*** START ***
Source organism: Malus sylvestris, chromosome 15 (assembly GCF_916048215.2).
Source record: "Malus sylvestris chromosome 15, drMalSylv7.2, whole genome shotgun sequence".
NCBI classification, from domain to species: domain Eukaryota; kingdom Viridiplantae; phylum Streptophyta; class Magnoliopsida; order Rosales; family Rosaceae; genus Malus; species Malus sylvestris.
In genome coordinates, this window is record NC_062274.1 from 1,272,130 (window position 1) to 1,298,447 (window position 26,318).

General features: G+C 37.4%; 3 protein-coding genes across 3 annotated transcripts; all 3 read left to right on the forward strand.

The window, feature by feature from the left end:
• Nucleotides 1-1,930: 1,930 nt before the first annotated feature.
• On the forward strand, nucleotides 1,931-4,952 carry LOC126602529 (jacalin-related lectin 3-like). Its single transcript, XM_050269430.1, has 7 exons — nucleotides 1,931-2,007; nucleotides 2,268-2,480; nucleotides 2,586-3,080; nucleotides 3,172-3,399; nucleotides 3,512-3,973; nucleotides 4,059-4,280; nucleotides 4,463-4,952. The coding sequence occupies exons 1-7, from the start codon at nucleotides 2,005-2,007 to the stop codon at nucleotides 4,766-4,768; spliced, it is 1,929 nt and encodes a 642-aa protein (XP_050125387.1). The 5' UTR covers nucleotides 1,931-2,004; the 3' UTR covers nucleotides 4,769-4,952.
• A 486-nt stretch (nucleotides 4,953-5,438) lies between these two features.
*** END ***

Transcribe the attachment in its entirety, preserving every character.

Source organism: Malus sylvestris, chromosome 15 (assembly GCF_916048215.2).
Source record: "Malus sylvestris chromosome 15, drMalSylv7.2, whole genome shotgun sequence".
NCBI classification, from domain to species: domain Eukaryota; kingdom Viridiplantae; phylum Streptophyta; class Magnoliopsida; order Rosales; family Rosaceae; genus Malus; species Malus sylvestris.
In genome coordinates, this window is record NC_062274.1 from 1,272,130 (window position 1) to 1,298,447 (window position 26,318).

General features: G+C 37.4%; 3 protein-coding genes across 3 annotated transcripts; all 3 read left to right on the forward strand.

The window, feature by feature from the left end:
• Nucleotides 1-1,930: 1,930 nt before the first annotated feature.
• On the forward strand, nucleotides 1,931-4,952 carry LOC126602529 (jacalin-related lectin 3-like). Its single transcript, XM_050269430.1, has 7 exons — nucleotides 1,931-2,007; nucleotides 2,268-2,480; nucleotides 2,586-3,080; nucleotides 3,172-3,399; nucleotides 3,512-3,973; nucleotides 4,059-4,280; nucleotides 4,463-4,952. The coding sequence occupies exons 1-7, from the start codon at nucleotides 2,005-2,007 to the stop codon at nucleotides 4,766-4,768; spliced, it is 1,929 nt and encodes a 642-aa protein (XP_050125387.1). The 5' UTR covers nucleotides 1,931-2,004; the 3' UTR covers nucleotides 4,769-4,952.
• A 486-nt stretch (nucleotides 4,953-5,438) lies between these two features.